Dermatologic surgery as a subspecialty has developed over the last 50 years. On Dec. 5, 1970, 29 dermatologic surgeons came together for the first unofficial meeting of the American Society for Dermatologic Surgery (ASDS) while attending the annual meeting for the American Academy of Dermatology (AAD).
In 1975, the Journal of Dermatologic Surgery was founded.
Membership in ASDS continued to rise, however in spite of this, the society was met with resistance from the American Board of Dermatology, AAD, and Plastic Surgery in its effort to create a surgical subspecialty board. It was not until 1987 that ASDS finally achieved representation in the American Medical Association (AMA) House of Delegates.
During the 1990s, the Dermatology Residency Review Committee (a committee of the Accreditation Council for Graduate Medical Education [ACGME]) approved the requirement of a dermatologic surgeon for each training program that would oversee resident training. In the late 1990s, ASDS was finally able to convince AMA to list dermatologic surgery as a subspecialty of medicine and surgery. In 1999, ASDS joined the Federation of Specialty Plastic Surgery Societies alongside the American Academy of Facial Plastic and Reconstructive Surgery (AAFPRS) and the American Society of Ophthalmic Plastic and Reconstructive Surgery (ASOPRS).
In the early 2000s, residencies in dermatology expanded surgical training requirements in cryosurgery, biopsy techniques, laser surgery, excisional surgery, Mohs surgery and reconstruction, neuromodulators and other injectables. As pioneers of skin surgery, dermatologic surgeons refine current technologies and create new products that target issues of fat, collagen, hair and blood vessels. Many of the procedures used to treat the skin and soft tissue were originally developed by dermatologic surgeons.
By 2003, ACGME approved procedural dermatology as a subspecialty with a designated fellowship, but would not allow the use of the word “surgery” in the title. Later, in October of 2018, the American Board of Dermatology approved the name change to Micrographic Dermatologic Surgery, with a planned board exam. To date, dermatologic surgery is the largest and fastest growing subspecialty in dermatology.
Continuing the ASDS mission of educating the public on the unique expertise of dermatologic surgeons both for medical and cosmetic concerns, ASDS conducted its first Annual Survey on Dermatologic Procedures in 2011. Results revealed that its board certified dermatologist members performed more than 7.8 million medically necessary and cosmetic treatments during 2010.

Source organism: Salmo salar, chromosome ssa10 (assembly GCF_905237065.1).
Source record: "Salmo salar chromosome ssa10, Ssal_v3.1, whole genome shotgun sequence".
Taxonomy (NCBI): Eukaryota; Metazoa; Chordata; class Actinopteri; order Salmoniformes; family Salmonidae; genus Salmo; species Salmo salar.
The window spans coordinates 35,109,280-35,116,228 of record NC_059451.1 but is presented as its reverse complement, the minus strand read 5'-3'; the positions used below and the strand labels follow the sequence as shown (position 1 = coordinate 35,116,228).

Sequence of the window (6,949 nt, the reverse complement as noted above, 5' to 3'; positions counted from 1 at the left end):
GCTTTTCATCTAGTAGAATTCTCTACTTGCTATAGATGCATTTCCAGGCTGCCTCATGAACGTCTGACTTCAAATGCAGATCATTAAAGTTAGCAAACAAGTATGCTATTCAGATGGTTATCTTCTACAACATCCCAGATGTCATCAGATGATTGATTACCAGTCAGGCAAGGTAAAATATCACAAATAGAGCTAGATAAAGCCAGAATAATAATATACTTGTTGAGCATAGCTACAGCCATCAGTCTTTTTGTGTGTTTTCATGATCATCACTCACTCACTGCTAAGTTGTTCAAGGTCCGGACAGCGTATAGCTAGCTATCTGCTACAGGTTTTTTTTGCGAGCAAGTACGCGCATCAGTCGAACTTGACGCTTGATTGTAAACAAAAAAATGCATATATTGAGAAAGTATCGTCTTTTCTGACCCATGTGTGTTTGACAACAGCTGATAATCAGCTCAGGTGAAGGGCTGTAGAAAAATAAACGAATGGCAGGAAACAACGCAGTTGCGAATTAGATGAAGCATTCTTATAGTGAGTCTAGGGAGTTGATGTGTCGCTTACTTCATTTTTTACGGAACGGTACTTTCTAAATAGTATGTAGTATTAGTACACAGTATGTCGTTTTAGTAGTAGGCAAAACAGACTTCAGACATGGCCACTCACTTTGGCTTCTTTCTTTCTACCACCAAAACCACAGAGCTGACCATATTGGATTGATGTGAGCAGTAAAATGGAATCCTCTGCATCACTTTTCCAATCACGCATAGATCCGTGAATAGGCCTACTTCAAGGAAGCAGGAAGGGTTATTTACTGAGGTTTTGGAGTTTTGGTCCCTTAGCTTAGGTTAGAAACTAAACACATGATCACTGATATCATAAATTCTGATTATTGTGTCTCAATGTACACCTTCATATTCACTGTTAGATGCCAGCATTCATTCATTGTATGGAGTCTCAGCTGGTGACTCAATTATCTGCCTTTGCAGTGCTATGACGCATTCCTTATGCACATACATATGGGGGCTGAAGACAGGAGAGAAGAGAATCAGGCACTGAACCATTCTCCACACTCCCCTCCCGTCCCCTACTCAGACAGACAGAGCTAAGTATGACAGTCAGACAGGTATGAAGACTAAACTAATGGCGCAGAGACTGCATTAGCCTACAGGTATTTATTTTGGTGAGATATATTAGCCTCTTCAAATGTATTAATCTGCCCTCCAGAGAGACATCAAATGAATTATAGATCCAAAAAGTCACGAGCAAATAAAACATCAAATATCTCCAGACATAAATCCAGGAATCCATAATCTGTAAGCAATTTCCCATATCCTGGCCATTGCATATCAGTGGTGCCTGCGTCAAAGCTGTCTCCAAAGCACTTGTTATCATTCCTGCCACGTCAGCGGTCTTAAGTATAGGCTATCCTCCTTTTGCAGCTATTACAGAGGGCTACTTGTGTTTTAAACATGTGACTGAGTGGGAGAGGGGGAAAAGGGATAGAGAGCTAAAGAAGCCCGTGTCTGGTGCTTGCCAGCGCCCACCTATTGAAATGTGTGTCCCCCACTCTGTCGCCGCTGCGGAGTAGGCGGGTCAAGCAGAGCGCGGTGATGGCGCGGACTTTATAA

ASDS launched its Consumer Survey on Cosmetic Dermatologic Procedures in 2013 to discover the public’s view and opinion of elective procedures including wrinkle-relaxing injections, dermal fillers, body sculpting and lasers. Survey results showed three in 10 consumers were considering a cosmetic procedure with the desires to look as young as they feel, appear more attractive and feel more confident.
The Premier Resident Cosmetic Symposium was launched in 2015 and quickly became a roaring success with the 3-day event at maximum capacity each year. This live event gives resident dermatologists the opportunity to mingle with renowned faculty during lectures, patient demonstrations, small group hands-on training, discussion of real-world case scenarios and networking with industry representatives.
2018 was a busy year for ASDS, during which it:
2020 marked the Society’s 50th anniversary, honoring its history and celebrating the future throughout the year. Founders, past presidents, members and dermatology residents gathered virtually for a grand finale event, the 50th Anniversary Celebration, during the 2020 ASDS Virtual Annual Meeting. Coinciding with its purpose of bringing dermatologic surgeons together for collaboration and education, ASDS expanded its digital reach by launching a new online member community – ASDS Connect – and a new learning management system – ASDS Learn – to help members network with one another and access educational content at their convenience.